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Kindergarteners Carrerra Lance, front, and Brock Fleishman give two thumbs up to their stability balls. Brock says, "I thought they would be hard to sit on but they're not." (Photo submitted)

Kindergarteners Griffin Farr, left, and Carrerra Lance are hard at work and enjoy their new stability ball seating. Griffin says, "They are softer than the hard chairs that we had before. I like bouncing while I work." (Photo submitted)

First grader Sye Mandel thinks the new stability balls at Long Lake Central are better than those old, hard chairs. (Photo submitted)

Second graders Luke Keller, left, and Livia Meade find it easy to concentrate on their studies while using their new stability ball seats. Livia says, "I love it! It's bouncy and it's big. It is better than a chair." (Photo submitted)

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Bouncing down the road to learning

Sunday, November 10, 2013 - Updated: 8:27 PM

By KRISTIN DELEHANTY

Special to the Express

LONG LAKE - The kindergarten, first and second grade classrooms at Long Lake Central School have gone chairless.

With funding support from the Long Lake Parent-Teacher-Student Organization, each grade level teacher has purchased enough stability balls with holding rings to serve as chairs for every student in their classrooms.

Why balls instead of chairs? Classrooms all across America are switching their traditional chairs for stability ball seating. Recent research confirms several advantages to using stability balls in the classroom.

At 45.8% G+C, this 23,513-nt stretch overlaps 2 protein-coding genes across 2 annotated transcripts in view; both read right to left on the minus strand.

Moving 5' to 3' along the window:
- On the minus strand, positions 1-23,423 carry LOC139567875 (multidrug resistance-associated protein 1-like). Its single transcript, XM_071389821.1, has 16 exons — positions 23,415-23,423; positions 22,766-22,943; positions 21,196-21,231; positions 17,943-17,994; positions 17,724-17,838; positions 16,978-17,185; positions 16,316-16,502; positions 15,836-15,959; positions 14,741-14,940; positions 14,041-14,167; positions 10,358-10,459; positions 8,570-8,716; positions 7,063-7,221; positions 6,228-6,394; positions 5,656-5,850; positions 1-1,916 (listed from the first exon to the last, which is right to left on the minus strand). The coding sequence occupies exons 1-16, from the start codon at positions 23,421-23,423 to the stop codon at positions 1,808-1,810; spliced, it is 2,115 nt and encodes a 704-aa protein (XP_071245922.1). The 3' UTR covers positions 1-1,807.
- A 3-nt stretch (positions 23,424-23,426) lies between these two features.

Findings include improvements in attention, overall physical fitness and handwriting.

As educational demands increase, rigorous standards require more concentration and deeper thinking of younger learners. Students in grades K-2 are now facing these new demands with a learning tool that might just help them focus better and stay on task a little longer.

With this being such a different concept, one might imagine chaos in a room full of ball chairs. Surprisingly, with a little direction from teachers and clear expectations, students are proving to be responsible learners and abiding by the "ball rules."

Students responded with the following when asked what they think of their new seating.

Griffin Farr: "They are softer than the hard chairs that we had before. I like bouncing while I work."

Brock Fleishman: "I thought they would be hard to sit on but they're not."

Pailin Hample: "It helps me think."

Livia Meade: "I love it! It's bouncy and it's big. It is better than a chair."

     

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